On Wed, 10 Aug 2005, David Lewis wrote:
> The data is mostly licensed from AMG, Muze and Gracenote - Apple, Microsoft,
> Yahoo, Sony, Real Networks, MusicMatch, Dell and Wal-Mart combine a cocktail
> of all three services, and a few use a small in-house staff to address
> individual issues as well. It took AMG fifteen years to amass the data we
> now have, which amounts to about 500,000 pop CDs, 128,000 classical ones and
> more than 50,000 DVDs.
Do you have any estimates as to the number of person hours needed to
> > besides the fact that I would guess the various labels are supplying their
> own information,
> NOT! They should, to all reputable services, to insure their own survival at
> the very least. But they don't, and you have no idea how hard it is to get
> some of them even to consider it. A few have wised up by now, and it has
> helped them, I believe, to gain a slight advantage over others who don't.
As I try to watch the way in which my label is represented at amazon and
other vendors? I would be happy to provide all required information at the
time of pressing.
> I can't speak for Gracenote or Muze, but the AMG Free website is used as an
> authority by libraries and music stores, particularly for birth/death dates,
> issue numbers and that kind of data.
To which I will add that I frequently encounter authority records, both
name and subject which cite AMG.
The reason that commercial databases
> "(are) not subject to authority control" is that there is no dialogue
> between the commercial databases and the libraries. OCLC is prohibited by
> their own guidelines from opening up such an avenue. But their database was
> designed to catalogue books, not recordings. On the other hand, from a
> proprietary standpoint an open structure like OCLC presents an immense
> problem for a commercial data enterprise, which doesn't want it's product
> all over the web without certain tagging and protections.
While Google may be considered more of a search engine versus a database,
it seems that OCLC is exploring partnerships as in the Google Scholar
As I am sensing from what you are writing, a world I know little about, it
would seem that information provided by producers to a "free" database
would threaten the commercial data enterprises?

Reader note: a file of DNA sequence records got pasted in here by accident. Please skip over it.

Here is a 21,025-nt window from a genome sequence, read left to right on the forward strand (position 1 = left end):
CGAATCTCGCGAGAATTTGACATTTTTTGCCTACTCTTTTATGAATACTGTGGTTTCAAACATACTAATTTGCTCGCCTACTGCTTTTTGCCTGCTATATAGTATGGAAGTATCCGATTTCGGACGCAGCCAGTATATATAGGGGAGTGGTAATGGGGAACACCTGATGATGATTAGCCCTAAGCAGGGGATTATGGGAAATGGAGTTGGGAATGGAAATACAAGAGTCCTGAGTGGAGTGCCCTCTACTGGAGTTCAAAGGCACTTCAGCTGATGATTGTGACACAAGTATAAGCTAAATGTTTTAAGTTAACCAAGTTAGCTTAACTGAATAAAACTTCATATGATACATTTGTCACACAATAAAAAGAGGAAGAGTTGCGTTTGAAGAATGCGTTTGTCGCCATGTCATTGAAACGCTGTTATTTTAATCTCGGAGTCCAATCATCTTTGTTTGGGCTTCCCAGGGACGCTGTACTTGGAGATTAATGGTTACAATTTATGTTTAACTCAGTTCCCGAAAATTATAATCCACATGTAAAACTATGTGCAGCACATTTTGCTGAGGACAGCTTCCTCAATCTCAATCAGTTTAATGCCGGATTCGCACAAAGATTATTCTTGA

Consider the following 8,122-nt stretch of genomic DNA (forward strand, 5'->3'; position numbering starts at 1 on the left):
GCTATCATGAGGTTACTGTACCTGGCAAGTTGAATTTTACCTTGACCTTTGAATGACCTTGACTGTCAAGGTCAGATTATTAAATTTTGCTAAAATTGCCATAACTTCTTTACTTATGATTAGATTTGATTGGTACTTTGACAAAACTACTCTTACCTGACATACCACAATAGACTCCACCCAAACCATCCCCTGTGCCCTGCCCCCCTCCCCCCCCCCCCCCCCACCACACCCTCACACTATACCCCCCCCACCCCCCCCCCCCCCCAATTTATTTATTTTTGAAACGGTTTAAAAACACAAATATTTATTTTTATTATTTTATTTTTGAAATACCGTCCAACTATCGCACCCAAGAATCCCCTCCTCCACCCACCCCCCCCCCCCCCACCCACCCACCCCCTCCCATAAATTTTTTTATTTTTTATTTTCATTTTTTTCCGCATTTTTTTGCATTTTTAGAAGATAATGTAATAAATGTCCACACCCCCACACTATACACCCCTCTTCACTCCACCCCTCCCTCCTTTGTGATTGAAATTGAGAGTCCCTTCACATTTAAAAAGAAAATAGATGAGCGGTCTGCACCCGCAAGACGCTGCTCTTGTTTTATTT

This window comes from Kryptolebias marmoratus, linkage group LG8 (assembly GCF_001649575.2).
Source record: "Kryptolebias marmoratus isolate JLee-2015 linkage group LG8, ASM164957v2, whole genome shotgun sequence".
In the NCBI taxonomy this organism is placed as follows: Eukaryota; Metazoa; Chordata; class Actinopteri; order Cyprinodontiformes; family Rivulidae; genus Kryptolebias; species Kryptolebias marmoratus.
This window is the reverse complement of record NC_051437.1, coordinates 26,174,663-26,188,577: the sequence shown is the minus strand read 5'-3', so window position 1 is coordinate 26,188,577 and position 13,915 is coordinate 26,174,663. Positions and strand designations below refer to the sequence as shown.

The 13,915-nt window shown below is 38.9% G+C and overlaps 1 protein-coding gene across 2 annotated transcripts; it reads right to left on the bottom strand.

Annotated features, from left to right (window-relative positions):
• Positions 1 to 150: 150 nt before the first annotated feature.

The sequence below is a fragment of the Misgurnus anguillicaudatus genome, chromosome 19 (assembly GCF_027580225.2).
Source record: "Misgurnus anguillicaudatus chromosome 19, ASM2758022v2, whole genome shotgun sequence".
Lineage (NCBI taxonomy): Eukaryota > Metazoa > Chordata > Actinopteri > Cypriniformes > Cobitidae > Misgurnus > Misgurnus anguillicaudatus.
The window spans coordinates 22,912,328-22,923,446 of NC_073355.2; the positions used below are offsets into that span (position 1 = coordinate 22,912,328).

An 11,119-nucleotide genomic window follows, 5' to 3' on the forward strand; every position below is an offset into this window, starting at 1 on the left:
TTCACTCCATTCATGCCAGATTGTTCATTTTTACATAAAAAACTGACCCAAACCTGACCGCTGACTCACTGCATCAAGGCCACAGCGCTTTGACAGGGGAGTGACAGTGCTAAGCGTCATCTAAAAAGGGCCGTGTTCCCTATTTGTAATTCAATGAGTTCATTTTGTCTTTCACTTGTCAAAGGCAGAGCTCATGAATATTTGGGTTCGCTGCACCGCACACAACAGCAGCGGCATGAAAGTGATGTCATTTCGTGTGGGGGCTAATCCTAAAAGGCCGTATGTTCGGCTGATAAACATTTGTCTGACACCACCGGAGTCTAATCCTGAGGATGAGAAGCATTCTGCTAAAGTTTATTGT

If so, would that then preclude it from happening?
> > However, I would assume people are able to find what they want.
> If it's Britney Spears, yes, but if it's an analog recording of Lynn Harrell
> playing a cello concerto only issued on LP, then probably not. If it's a
> tune that Frank Sinatra recorded with Tommy Dorsey in 1940, then they might
> have the problem of too many choices.
Searching in world cat...OCLC mixed keywords dorsey and sinatra and form
sound recording brings up 537 hits, searching in OCLC connection, personal
name Sinatra personal name dorsey brings up 243 entries. Our local online
system mixed keywords dorsey and sinatra brings up 44 entries.
So, if I am understanding things...
We have the non-profit sector with say...how many catalogers
world-wide, doing original cataloging of recordings, both old and new,
with a 40 year old system that talks only to itself, but can be
accessed for a fee (since the system needs to be self-sustaining it is a
shared cost)... and that those working in the system will often
rely on for-profit information for authority control.
Then there is the for-profit sector using their own proprietary systems
creating "cataloging" information to support the needs of their
clients...not just sales of goods but things like radio station catalogs
which include timings, etc. They work with only items available for sale.
And we have the producers who cringe we see our work misrepresented in
data files in both the for-profit and-non profit sectors.
With all of this we have probably a relatively low error rate in all of
the data, but a substantial backlog?
While the methodology and end goals of both sectors differ, there would
seem to be plenty of duplication of effort.
Please tell me the flaws in my thinking...but might it not be worth
exploring having the non-profits write specifications for cataloging
and pay the for-profits to do it?
As I was typing this I recalled some old library supply catalogs where the
vendors would not only sell you the phonograph record, but also a set of
cards for your catalog.